Recognition Engines Don’t Die… They Just Fade Away
As I was planning for our 2013 OrboGraph Client Conference, I was reviewing materials from a past years conference, and have to admit, was a little disturbed on a few memories! I remember that conference like it was yesterday. Beyond the excitement of a conference in Salem, MA around Halloween, and a really fun theme called “A Supernatural Opportunity from OrboGraph”, three very distinct topics gave me flashbacks:
- Many attendees thought that check recognition performance was “good enough” for distributed capture applications like teller and branch capture. Remember, in 2002, we had just introduced OrboCAR Accura and Super Trinity had been around for a few years already.
- Teller capture would make branch and centralized capture obsolete within a few years (which we now know is more like a 15 year window).
- OrboGraph was proclaiming, as others had been doing in the industry, that a pure algorithmic approach for check recognition had reached the “practical” asymptote. As you can guess, this was Avikam Baltsan’s presentation, where in analytic geometry, an asymptote of a curve is a line such that the distance between the curve and the line approaches zero as they tend to infinity. (Check out this Wikipedia link if you want to relive your high school geometry days: http://en.wikipedia.org/wiki/Asymptote) What does this mean in layman’s terms? That the investment to achieve incremental recognition performance could not be attained without a major investment, making it unpractical from a business perspective.
In December 2012, OrboGraph will release Accura XV Version 1.2, a scheduled upgrade to Version 1.1. Accura XV has been a huge success, as we’ve upgraded hundreds of customers. Accura XV also powers all of the new Automation Services flavors. Version 1.2 includes a number of handy improvements, which make the system run faster, with less footprint, for a wider range of industries and with more features. And, as we plan for 2013, there will be an Accura XV 2.0 with better recognition rates, increased accuracy and…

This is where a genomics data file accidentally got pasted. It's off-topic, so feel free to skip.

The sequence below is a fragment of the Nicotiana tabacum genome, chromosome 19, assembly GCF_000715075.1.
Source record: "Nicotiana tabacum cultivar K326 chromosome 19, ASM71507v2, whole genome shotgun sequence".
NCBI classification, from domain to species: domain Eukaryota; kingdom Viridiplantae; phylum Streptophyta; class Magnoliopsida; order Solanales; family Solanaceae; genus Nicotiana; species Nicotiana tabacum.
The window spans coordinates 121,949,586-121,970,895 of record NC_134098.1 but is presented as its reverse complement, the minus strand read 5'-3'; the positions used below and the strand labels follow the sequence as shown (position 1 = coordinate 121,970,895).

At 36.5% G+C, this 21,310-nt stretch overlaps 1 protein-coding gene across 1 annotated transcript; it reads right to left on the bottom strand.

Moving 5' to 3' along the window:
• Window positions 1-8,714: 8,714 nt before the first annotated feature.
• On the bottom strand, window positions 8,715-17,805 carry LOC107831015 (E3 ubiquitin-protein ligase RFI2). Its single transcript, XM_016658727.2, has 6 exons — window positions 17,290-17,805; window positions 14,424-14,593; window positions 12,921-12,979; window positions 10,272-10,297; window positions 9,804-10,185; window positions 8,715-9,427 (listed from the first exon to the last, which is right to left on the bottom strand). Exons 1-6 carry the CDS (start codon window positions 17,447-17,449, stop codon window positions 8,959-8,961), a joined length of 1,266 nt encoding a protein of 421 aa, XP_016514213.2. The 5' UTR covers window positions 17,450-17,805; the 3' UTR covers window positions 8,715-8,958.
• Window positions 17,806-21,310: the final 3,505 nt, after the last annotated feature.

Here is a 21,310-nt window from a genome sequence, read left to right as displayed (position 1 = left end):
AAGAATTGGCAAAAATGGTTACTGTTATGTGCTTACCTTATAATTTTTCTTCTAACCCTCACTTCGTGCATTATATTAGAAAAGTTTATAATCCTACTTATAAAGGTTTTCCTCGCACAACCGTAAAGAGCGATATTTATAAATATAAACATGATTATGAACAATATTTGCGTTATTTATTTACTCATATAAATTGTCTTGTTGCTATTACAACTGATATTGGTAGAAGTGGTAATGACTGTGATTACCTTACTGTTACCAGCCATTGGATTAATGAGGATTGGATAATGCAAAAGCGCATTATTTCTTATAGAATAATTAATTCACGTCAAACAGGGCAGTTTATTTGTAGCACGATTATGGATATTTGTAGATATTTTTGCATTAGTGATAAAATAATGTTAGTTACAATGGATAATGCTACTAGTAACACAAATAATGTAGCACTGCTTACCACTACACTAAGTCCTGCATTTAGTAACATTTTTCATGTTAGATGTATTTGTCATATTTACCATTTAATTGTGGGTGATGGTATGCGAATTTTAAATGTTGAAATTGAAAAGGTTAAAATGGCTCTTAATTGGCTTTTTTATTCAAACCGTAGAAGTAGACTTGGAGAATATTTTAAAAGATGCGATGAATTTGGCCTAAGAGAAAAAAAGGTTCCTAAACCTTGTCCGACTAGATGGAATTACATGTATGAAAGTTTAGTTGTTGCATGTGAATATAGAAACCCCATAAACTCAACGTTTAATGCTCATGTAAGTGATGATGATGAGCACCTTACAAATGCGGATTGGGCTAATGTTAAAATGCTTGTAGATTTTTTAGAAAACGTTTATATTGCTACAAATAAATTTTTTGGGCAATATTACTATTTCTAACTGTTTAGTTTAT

So what’s going on here? Why would business professionals 10 years ago claim that recognition was pretty much maxed out, and expectations were set for read rates of 70-80%? We had clearly reached a plateau.
Customers Drive Demand, Which Drives Innovation
Although check recognition had temporarily reached a plateau, innovations in handwriting and OCR continued in other areas. For example, the first tablets hit the market with only modest OCR success, but companies continued to drive improvements because customers demanded more, and were willing to pay for it. Today, the advancements in not only tablets, but OCR on mobile phones, illustrate the major steps recognition processing has taken in the past ten years. During this time, certain products essentially became outdated, and either lost market share or were discontinued from technical support (They faded away).
In 2012, we discovered that customers were willing to pay for improvements and value when measurable and significant. So although we did plateau for a few years in performance, essentially the market needed to adopt the technology; which practically spanned for seven to nine years.
Today, OrboGraph continues to “find a way” to inject technologies and innovation into its core product line; check recognition using CAR/LAR/OCR/ICR and many other technologies. We leverage this technology to guarantee 90% overall read rate performance with check read rates in the mid 90’s. Customers seem to want more… so that’s what they will get in 2013!